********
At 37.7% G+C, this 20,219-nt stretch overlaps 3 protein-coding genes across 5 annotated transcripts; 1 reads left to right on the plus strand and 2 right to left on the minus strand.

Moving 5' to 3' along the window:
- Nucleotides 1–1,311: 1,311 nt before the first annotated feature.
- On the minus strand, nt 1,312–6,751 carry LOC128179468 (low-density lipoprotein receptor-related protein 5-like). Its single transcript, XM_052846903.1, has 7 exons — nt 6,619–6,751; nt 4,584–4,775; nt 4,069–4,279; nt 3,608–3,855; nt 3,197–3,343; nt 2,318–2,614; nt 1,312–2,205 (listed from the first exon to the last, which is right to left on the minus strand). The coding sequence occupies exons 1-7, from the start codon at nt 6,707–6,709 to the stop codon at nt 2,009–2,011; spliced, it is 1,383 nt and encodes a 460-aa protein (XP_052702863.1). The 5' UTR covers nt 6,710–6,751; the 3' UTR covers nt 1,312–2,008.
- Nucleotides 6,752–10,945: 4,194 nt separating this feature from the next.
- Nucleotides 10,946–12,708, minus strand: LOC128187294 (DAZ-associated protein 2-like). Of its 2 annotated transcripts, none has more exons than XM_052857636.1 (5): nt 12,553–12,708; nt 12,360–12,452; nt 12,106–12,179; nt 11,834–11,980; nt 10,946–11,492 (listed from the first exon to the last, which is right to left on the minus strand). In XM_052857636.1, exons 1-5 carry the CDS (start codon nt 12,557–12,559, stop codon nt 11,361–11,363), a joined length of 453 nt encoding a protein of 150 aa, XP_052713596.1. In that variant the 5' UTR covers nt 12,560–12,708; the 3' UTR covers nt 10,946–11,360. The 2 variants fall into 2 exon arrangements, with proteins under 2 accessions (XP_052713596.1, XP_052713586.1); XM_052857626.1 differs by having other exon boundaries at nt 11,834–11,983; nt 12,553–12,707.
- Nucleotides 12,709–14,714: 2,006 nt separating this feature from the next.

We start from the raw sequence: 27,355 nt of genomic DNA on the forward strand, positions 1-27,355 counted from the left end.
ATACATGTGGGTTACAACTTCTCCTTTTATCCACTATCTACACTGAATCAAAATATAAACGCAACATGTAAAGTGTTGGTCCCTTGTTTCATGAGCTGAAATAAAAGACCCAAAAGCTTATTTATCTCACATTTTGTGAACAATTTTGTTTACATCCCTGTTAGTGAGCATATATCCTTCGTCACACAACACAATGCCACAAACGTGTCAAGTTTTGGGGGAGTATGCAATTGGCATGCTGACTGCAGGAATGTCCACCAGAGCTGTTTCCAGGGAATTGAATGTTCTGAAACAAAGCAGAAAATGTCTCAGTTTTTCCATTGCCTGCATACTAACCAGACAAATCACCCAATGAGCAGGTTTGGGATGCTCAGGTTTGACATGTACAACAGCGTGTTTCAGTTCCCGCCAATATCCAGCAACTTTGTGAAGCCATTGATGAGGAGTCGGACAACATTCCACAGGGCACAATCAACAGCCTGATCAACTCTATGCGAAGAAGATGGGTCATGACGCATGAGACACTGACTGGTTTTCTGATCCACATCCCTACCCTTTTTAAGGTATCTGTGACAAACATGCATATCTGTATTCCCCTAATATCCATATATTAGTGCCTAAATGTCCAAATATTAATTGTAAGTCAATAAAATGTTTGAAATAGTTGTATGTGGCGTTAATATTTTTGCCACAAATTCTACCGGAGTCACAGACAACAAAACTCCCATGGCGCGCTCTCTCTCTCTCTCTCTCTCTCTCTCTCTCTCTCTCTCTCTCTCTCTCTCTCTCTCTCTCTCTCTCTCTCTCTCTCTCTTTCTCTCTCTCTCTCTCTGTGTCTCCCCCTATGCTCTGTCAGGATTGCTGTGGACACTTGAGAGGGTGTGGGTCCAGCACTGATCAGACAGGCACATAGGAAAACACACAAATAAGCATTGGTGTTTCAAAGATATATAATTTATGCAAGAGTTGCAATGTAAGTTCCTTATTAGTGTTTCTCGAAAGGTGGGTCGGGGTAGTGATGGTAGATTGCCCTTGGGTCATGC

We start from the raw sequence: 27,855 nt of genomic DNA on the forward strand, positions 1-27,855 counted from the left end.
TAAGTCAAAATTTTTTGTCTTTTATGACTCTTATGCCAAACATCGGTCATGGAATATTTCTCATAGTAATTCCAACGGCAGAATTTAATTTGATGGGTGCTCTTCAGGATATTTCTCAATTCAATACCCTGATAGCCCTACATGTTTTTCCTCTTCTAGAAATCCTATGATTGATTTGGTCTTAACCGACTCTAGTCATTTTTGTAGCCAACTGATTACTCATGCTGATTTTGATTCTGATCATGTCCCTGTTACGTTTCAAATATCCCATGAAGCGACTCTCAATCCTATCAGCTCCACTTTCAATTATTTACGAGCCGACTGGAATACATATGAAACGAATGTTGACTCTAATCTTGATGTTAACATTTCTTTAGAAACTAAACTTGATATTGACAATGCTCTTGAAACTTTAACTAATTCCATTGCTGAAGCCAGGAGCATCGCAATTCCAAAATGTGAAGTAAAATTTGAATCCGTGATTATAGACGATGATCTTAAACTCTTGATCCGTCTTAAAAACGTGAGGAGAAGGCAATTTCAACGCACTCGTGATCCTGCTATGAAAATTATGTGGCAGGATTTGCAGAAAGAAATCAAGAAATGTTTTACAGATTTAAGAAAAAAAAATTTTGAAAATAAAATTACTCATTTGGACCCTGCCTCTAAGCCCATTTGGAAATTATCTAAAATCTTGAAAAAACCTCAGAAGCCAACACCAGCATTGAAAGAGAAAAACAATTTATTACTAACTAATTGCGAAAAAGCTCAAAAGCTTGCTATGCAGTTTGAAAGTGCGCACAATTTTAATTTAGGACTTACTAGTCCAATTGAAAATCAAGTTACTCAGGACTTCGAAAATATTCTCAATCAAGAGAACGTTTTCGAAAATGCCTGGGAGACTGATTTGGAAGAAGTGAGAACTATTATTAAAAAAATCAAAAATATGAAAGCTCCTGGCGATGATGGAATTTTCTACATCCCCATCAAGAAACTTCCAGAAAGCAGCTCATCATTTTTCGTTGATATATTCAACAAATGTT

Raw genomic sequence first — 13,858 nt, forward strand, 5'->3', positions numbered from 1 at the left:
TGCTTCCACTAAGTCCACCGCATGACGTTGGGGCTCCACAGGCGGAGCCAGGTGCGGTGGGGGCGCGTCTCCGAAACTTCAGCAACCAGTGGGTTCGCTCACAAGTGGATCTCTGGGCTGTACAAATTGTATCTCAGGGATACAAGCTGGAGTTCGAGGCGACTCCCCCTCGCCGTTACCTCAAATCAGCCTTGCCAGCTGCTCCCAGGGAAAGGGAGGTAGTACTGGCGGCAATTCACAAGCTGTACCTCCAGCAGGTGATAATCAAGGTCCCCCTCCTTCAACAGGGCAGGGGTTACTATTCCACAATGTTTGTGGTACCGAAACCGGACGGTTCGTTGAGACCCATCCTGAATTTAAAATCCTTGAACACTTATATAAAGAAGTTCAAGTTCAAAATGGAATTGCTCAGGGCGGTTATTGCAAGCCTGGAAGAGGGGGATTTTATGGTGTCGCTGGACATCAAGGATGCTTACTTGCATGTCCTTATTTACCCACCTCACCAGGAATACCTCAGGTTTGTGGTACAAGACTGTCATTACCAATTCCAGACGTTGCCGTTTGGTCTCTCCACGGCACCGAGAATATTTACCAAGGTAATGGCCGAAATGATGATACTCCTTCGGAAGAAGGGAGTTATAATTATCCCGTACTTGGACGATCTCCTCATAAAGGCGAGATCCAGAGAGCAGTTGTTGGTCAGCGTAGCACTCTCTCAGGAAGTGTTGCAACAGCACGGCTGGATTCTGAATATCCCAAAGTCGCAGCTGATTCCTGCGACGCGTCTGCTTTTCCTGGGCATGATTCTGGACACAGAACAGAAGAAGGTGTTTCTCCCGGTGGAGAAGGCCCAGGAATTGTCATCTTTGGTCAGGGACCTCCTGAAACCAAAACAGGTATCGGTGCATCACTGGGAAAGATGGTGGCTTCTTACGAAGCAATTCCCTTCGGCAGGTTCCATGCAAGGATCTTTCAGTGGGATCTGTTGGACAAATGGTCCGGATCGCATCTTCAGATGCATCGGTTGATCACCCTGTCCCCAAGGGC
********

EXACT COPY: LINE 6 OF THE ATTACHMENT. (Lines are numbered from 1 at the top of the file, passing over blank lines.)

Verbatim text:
- Nucleotides 10,946–12,708, minus strand: LOC128187294 (DAZ-associated protein 2-like). Of its 2 annotated transcripts, none has more exons than XM_052857636.1 (5): nt 12,553–12,708; nt 12,360–12,452; nt 12,106–12,179; nt 11,834–11,980; nt 10,946–11,492 (listed from the first exon to the last, which is right to left on the minus strand). In XM_052857636.1, exons 1-5 carry the CDS (start codon nt 12,557–12,559, stop codon nt 11,361–11,363), a joined length of 453 nt encoding a protein of 150 aa, XP_052713596.1. In that variant the 5' UTR covers nt 12,560–12,708; the 3' UTR covers nt 10,946–11,360. The 2 variants fall into 2 exon arrangements, with proteins under 2 accessions (XP_052713596.1, XP_052713586.1); XM_052857626.1 differs by having other exon boundaries at nt 11,834–11,983; nt 12,553–12,707.